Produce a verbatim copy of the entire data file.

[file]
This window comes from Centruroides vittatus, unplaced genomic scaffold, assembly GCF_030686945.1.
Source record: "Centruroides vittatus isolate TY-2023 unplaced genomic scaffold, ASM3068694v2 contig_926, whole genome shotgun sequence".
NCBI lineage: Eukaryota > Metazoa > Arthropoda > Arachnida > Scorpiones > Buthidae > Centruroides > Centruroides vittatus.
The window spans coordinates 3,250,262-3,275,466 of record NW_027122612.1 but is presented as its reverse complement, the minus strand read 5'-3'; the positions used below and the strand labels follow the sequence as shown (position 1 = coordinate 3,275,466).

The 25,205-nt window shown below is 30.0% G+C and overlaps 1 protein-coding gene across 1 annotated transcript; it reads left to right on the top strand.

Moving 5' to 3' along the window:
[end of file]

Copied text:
This window comes from Centruroides vittatus, unplaced genomic scaffold, assembly GCF_030686945.1.
Source record: "Centruroides vittatus isolate TY-2023 unplaced genomic scaffold, ASM3068694v2 contig_926, whole genome shotgun sequence".
NCBI lineage: Eukaryota > Metazoa > Arthropoda > Arachnida > Scorpiones > Buthidae > Centruroides > Centruroides vittatus.
The window spans coordinates 3,250,262-3,275,466 of record NW_027122612.1 but is presented as its reverse complement, the minus strand read 5'-3'; the positions used below and the strand labels follow the sequence as shown (position 1 = coordinate 3,275,466).

The 25,205-nt window shown below is 30.0% G+C and overlaps 1 protein-coding gene across 1 annotated transcript; it reads left to right on the top strand.

Moving 5' to 3' along the window: